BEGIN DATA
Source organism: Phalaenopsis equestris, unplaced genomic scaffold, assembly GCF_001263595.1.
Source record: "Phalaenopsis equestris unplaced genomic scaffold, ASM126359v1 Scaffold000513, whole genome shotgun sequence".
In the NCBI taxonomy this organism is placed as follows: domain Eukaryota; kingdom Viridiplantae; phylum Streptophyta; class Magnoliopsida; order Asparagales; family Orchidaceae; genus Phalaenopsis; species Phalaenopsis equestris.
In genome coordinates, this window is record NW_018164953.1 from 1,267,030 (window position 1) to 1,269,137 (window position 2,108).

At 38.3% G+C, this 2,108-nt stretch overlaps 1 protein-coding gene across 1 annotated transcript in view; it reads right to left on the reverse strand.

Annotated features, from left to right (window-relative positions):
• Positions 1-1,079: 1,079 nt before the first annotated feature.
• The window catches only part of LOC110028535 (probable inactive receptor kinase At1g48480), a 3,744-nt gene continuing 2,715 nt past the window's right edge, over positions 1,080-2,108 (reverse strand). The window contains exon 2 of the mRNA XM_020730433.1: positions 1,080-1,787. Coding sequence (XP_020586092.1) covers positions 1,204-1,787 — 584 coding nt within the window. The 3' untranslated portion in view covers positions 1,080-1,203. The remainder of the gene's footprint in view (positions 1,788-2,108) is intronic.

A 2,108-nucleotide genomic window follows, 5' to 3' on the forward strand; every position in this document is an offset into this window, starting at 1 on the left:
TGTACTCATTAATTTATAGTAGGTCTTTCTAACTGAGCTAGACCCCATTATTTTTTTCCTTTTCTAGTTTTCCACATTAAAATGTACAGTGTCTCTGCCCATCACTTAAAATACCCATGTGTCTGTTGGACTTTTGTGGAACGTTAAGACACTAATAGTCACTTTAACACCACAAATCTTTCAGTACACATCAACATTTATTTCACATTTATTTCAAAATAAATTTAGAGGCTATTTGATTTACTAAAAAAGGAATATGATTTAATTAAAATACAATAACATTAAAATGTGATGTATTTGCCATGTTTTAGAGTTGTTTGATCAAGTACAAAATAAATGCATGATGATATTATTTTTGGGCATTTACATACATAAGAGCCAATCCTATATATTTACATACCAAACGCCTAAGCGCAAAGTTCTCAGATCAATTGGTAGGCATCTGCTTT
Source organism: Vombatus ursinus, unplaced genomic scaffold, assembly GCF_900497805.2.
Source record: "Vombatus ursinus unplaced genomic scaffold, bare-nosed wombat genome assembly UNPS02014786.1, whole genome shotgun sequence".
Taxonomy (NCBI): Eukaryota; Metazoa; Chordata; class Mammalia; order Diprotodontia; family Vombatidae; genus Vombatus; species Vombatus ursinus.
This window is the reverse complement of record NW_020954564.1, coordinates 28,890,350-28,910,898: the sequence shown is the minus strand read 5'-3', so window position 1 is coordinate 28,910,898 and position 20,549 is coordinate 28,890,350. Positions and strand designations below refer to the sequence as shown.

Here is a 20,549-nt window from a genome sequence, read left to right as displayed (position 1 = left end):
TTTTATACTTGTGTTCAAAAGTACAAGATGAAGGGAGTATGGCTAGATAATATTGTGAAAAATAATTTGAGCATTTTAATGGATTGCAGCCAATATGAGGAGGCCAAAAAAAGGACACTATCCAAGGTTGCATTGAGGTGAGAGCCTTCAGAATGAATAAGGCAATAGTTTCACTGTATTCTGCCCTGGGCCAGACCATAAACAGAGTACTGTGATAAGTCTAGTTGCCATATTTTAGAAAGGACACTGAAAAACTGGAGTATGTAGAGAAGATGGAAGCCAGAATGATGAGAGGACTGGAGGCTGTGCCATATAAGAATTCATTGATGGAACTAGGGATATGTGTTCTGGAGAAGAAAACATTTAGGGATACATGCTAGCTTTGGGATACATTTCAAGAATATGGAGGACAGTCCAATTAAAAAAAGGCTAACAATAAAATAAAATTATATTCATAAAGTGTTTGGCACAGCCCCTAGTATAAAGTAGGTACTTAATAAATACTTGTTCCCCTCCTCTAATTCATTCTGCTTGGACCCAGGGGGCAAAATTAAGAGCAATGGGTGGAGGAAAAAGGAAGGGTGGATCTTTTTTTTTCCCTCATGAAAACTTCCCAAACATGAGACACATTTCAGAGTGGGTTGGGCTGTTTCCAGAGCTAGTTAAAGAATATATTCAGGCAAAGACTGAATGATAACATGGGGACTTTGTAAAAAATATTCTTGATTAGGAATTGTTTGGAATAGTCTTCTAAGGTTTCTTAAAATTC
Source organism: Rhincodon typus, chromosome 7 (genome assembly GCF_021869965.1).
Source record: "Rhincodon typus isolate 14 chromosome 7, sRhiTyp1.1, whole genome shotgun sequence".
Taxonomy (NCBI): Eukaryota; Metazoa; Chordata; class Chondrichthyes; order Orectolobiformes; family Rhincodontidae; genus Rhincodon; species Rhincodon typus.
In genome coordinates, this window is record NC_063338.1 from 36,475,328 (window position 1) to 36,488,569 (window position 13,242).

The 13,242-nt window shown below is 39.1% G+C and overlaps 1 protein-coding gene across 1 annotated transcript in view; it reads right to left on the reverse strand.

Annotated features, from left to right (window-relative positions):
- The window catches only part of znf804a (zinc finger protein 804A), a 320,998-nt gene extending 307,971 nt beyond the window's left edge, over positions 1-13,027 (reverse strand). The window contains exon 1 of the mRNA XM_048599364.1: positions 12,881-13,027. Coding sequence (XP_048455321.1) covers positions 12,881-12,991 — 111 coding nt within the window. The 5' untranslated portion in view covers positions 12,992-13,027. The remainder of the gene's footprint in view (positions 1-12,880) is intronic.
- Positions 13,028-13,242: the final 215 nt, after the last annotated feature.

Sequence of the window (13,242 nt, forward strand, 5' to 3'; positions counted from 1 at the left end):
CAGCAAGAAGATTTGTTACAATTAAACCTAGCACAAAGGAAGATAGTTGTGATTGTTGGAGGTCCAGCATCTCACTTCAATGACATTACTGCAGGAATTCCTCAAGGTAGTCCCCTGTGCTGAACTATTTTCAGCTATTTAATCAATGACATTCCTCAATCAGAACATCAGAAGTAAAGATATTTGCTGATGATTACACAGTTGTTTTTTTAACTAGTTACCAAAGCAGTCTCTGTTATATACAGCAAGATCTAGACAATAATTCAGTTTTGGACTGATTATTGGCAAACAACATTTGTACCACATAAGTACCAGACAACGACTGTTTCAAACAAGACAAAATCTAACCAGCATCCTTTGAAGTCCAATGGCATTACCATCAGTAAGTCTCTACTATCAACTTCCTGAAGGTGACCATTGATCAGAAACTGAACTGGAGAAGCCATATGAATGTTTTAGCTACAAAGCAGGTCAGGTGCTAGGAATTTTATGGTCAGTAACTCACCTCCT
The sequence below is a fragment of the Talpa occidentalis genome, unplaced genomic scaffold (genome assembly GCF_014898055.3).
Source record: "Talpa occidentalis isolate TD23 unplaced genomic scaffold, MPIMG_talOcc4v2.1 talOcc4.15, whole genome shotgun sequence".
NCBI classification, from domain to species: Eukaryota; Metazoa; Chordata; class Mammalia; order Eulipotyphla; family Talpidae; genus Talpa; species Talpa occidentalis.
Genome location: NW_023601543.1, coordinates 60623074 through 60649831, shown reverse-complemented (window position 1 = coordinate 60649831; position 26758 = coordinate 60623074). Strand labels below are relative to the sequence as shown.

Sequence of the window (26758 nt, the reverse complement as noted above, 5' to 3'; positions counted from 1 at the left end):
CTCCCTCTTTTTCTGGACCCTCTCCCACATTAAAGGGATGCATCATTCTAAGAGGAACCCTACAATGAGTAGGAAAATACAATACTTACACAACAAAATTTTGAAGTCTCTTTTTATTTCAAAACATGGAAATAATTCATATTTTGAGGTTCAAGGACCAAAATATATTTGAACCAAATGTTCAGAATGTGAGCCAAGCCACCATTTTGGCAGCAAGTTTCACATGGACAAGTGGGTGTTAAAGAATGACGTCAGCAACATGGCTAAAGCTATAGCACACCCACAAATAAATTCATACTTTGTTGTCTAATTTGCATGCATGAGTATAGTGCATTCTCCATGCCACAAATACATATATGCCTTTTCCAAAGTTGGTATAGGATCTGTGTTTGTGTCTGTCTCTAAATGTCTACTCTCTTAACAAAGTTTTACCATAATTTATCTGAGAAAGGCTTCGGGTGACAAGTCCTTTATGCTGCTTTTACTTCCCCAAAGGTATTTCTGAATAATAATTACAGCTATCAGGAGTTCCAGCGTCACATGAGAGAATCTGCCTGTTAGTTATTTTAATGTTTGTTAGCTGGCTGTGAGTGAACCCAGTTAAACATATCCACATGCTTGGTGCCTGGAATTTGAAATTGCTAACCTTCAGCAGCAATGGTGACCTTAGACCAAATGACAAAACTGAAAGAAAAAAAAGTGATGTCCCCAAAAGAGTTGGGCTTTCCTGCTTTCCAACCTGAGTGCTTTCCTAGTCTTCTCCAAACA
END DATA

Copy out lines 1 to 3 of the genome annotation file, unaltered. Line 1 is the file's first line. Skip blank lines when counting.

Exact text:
Source organism: Phalaenopsis equestris, unplaced genomic scaffold, assembly GCF_001263595.1.
Source record: "Phalaenopsis equestris unplaced genomic scaffold, ASM126359v1 Scaffold000513, whole genome shotgun sequence".
In the NCBI taxonomy this organism is placed as follows: domain Eukaryota; kingdom Viridiplantae; phylum Streptophyta; class Magnoliopsida; order Asparagales; family Orchidaceae; genus Phalaenopsis; species Phalaenopsis equestris.